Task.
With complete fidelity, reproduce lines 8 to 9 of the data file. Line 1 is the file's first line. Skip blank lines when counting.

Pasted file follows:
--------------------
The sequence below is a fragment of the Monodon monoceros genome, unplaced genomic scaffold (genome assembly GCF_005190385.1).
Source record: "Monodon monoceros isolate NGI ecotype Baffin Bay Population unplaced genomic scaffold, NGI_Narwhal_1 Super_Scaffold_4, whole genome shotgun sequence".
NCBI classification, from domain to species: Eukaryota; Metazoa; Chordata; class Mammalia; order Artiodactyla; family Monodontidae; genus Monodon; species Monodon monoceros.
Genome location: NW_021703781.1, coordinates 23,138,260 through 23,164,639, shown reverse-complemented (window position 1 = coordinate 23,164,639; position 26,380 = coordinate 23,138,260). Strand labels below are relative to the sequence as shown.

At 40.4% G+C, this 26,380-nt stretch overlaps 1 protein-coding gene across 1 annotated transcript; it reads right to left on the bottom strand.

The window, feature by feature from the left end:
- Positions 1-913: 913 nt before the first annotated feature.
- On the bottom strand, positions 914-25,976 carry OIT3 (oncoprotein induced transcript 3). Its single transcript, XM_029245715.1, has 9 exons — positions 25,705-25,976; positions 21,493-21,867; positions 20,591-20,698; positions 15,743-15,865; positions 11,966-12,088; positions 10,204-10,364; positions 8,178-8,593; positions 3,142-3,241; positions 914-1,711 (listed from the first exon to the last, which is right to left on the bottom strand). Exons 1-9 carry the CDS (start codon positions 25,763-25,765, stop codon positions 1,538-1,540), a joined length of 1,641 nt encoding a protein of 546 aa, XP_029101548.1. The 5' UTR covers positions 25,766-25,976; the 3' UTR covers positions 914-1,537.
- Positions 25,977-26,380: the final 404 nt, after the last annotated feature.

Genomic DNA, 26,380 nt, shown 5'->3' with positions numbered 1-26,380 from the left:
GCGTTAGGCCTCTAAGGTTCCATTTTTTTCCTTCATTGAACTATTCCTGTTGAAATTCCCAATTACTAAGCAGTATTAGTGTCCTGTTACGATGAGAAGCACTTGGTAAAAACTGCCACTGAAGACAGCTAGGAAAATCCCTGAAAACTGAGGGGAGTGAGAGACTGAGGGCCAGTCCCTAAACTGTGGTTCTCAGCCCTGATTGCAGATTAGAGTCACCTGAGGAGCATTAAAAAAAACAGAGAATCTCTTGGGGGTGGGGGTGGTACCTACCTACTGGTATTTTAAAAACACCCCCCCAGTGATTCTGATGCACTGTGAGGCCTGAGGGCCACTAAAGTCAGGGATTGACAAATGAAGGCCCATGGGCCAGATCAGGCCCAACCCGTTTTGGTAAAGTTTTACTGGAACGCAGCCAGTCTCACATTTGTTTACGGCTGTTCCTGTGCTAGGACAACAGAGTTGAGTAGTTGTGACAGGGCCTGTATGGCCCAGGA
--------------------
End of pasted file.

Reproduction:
- On the bottom strand, positions 914-25,976 carry OIT3 (oncoprotein induced transcript 3). Its single transcript, XM_029245715.1, has 9 exons — positions 25,705-25,976; positions 21,493-21,867; positions 20,591-20,698; positions 15,743-15,865; positions 11,966-12,088; positions 10,204-10,364; positions 8,178-8,593; positions 3,142-3,241; positions 914-1,711 (listed from the first exon to the last, which is right to left on the bottom strand). Exons 1-9 carry the CDS (start codon positions 25,763-25,765, stop codon positions 1,538-1,540), a joined length of 1,641 nt encoding a protein of 546 aa, XP_029101548.1. The 5' UTR covers positions 25,766-25,976; the 3' UTR covers positions 914-1,537.
- Positions 25,977-26,380: the final 404 nt, after the last annotated feature.